Vision for the future of family mediation
Family mediation has been available for many years, and a recent speech by the President of the Family Division gives an indication of what the future may hold for this excellent method of resolving family disputes without resorting to court.
The speech, entitled 'Relaunching Family Mediation', covered a number of topics relating to the use of mediation, of which the following were perhaps some of the most interesting, from the point of view of anyone with a family dispute in need of resolution.
What is mediation?
The first, and perhaps most important, question is: what exactly is family mediation? Obviously, the public need to understand exactly what it is if they are to consider using it, rather than going to court.
As the President pointed out, there is a lot of confusion amongst the public as to what the term 'mediation' actually means. For some, he said, it was confused with conciliation, reconciliation or even marriage guidance.
And even amongst those who do understand what it means, there are still misconceptions about mediation. The President went on:
"It may sound, to parents who may be angry, hurt and heavily defended as altogether too soft an option for them at that time. For others, mediation may be perceived simply as a 'hurdle to jump' before getting to court, and not as a serious route to a sustainable solution in its own right."
Clearly, such misconceptions need to be addressed. As the President explained, "What mediation offers is a structured and safe environment in which those in dispute can discuss and hopefully resolve their problems. It is professional help with problem solving."
The President clearly believes that more needs to be done to get this message out.
Mediation to be compulsory?
At present, mediation is purely voluntary. It can only take place if both parties agree.
However, as the President indicated, there have been increasing calls from some quarters for this to change, to force people to use mediation, rather than go straight to court.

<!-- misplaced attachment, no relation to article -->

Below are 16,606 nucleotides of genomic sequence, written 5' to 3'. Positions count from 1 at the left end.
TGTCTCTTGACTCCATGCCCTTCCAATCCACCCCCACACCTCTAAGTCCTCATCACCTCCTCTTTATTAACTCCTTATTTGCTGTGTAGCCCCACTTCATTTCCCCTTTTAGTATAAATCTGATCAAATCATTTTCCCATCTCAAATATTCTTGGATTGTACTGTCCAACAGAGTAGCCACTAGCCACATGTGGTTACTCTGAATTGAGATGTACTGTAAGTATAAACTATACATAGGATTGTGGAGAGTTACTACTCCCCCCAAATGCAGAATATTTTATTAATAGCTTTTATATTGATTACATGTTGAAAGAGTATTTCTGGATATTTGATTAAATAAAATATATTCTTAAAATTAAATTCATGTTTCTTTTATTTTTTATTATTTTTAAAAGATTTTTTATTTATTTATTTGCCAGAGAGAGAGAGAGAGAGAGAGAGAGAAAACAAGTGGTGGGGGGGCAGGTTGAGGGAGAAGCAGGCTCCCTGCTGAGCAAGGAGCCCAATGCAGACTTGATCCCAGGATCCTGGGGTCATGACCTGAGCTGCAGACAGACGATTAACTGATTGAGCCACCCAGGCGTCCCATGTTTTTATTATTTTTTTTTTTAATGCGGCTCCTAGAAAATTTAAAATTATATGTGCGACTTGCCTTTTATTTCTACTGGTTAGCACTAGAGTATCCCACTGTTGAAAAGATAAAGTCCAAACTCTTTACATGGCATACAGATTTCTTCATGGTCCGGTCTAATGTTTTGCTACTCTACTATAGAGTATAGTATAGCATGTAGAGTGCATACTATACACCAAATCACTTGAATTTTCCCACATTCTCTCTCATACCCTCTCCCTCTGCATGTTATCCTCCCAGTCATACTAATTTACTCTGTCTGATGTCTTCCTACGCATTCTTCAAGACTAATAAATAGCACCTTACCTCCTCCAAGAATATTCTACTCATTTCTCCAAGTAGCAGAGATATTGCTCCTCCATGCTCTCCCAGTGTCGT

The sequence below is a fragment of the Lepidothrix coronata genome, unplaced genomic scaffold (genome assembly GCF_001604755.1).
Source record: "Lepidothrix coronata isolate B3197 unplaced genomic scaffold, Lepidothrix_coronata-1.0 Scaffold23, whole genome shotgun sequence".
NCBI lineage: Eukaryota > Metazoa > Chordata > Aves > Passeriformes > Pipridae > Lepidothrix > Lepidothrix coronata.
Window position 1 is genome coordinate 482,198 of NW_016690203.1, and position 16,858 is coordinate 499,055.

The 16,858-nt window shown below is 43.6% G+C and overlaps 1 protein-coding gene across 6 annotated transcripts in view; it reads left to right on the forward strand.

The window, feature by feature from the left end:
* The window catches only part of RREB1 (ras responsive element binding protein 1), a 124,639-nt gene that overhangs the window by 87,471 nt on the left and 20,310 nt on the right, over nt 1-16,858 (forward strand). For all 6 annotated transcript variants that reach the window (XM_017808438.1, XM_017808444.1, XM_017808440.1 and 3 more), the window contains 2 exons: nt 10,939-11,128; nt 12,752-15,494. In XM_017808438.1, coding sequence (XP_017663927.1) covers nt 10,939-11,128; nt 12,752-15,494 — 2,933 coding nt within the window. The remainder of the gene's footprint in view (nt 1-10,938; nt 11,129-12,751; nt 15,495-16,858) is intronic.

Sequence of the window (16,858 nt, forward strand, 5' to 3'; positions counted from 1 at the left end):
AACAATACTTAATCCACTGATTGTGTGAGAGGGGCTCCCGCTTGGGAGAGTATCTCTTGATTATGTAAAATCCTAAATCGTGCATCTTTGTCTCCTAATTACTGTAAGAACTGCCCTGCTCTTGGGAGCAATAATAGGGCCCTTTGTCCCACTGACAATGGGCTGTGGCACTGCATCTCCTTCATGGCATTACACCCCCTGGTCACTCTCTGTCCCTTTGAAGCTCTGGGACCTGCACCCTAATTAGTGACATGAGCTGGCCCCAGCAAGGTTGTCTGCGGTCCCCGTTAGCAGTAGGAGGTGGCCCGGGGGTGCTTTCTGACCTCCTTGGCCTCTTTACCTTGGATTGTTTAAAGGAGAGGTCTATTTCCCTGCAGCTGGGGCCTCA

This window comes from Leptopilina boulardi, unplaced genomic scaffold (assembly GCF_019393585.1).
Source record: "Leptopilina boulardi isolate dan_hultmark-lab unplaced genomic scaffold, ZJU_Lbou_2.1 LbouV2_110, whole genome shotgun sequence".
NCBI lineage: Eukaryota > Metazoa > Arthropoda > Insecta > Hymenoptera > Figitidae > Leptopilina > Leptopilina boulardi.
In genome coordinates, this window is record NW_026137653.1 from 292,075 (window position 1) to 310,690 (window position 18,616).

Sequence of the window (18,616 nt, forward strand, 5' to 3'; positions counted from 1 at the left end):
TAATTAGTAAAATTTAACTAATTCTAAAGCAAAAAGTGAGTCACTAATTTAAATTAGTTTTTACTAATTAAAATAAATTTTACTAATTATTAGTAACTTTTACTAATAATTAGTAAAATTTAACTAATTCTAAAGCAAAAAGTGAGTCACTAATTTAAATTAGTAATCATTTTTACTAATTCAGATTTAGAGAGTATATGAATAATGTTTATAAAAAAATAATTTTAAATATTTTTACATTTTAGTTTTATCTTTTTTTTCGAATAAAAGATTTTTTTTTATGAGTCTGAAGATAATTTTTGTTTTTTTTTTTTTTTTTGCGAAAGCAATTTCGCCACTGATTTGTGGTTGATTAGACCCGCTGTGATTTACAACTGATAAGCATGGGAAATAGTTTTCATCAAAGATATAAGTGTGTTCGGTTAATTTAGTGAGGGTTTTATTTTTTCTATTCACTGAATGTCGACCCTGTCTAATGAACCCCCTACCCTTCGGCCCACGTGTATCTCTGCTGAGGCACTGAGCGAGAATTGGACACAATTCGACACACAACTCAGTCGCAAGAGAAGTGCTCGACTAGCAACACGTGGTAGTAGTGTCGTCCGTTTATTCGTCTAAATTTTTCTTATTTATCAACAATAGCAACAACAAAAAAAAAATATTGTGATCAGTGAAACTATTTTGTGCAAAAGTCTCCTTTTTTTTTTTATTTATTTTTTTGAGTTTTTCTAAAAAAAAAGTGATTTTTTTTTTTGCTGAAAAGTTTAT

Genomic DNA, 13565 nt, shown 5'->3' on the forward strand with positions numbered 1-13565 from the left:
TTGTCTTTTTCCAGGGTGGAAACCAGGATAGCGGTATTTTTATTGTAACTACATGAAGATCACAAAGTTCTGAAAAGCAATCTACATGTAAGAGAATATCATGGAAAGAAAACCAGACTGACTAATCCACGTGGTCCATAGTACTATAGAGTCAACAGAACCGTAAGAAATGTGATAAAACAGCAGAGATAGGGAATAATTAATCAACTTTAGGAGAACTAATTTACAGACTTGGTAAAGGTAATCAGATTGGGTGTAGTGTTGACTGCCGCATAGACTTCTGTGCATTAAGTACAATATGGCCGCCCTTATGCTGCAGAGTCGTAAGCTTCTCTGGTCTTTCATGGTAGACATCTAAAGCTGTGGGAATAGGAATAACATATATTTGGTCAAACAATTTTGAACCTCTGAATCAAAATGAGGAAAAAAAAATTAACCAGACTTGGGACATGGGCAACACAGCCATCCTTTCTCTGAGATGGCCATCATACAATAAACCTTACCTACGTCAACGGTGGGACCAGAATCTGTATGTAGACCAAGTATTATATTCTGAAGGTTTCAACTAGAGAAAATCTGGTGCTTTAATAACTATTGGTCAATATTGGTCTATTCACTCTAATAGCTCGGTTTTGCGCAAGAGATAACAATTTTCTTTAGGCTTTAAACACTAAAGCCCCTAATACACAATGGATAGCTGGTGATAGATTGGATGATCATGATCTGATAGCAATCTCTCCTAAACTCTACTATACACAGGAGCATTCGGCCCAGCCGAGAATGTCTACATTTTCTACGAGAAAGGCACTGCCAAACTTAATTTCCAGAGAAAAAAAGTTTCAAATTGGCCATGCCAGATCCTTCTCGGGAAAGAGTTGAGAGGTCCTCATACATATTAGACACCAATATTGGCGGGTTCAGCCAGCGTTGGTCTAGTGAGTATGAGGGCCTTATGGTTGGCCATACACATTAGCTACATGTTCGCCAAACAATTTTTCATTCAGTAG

This has been partly motivated by a desire to reduce the workload of the courts, and partly by a belief that court is not the most appropriate place to deal with family disputes.
Anxious to reduce the cost of the courts to the taxpayer, the government has long been encouraging the use of mediation. We saw this, for example, in the government's recent Mediation Voucher Scheme, which provides £500 towards the costs of mediation meetings.
Another example concerns Mediation Information and Assessment Meetings, or 'MIAMs' for short. MIAMs are initial meetings between one or both parties and a mediator, to see if family mediation could be used to reach agreement without using the courts.
In 2014 the government made it compulsory for anyone wishing to make an application to the Family Court to first attend a MIAM, unless an exception applied.
But compulsory MIAMs are not the same as compulsory mediation.
The President did not express a view as to whether mediation should be made compulsory, but did suggest that serious consideration be given to the matter.
MIAMs for both parties?
The President also suggested that consideration be given to the idea of making attendance at a MIAM compulsory for both parties, not just the party wishing to make an application to the court.
The idea, of course, is that such a move is likely to increase the take-up of mediation.
Inevitably this raises the problem of the other party failing to engage with the process. The President suggested that the courts may have to deal with this issue by using costs or other punitive orders against the 'recalcitrant party'.
MIAM or IAM?
Lastly, perhaps the most far-reaching suggestion of the President was that the MIAM should be replaced by an 'IAM'.
The President explained that an IAM would be a "meeting to which both parents should be required to attend ... with a generalist professional who can impart information ['I'], guidance and advice ['A'] more generally about parenting after separation, or, as it may be, resolution of financial issues."
The IAM would be conducted by a professional, such as a mediator, a lawyer or a social worker, who would also give some basic legal advice, and also refer parents to local services that may be able to help them resolve their problems.
Clearly, the idea is to make greater efforts to keep family disputes out of court, using mediation as just one method of doing so.
The content of this article is intended to provide a general guide to the subject matter. Specialist advice should be sought about your specific circumstances.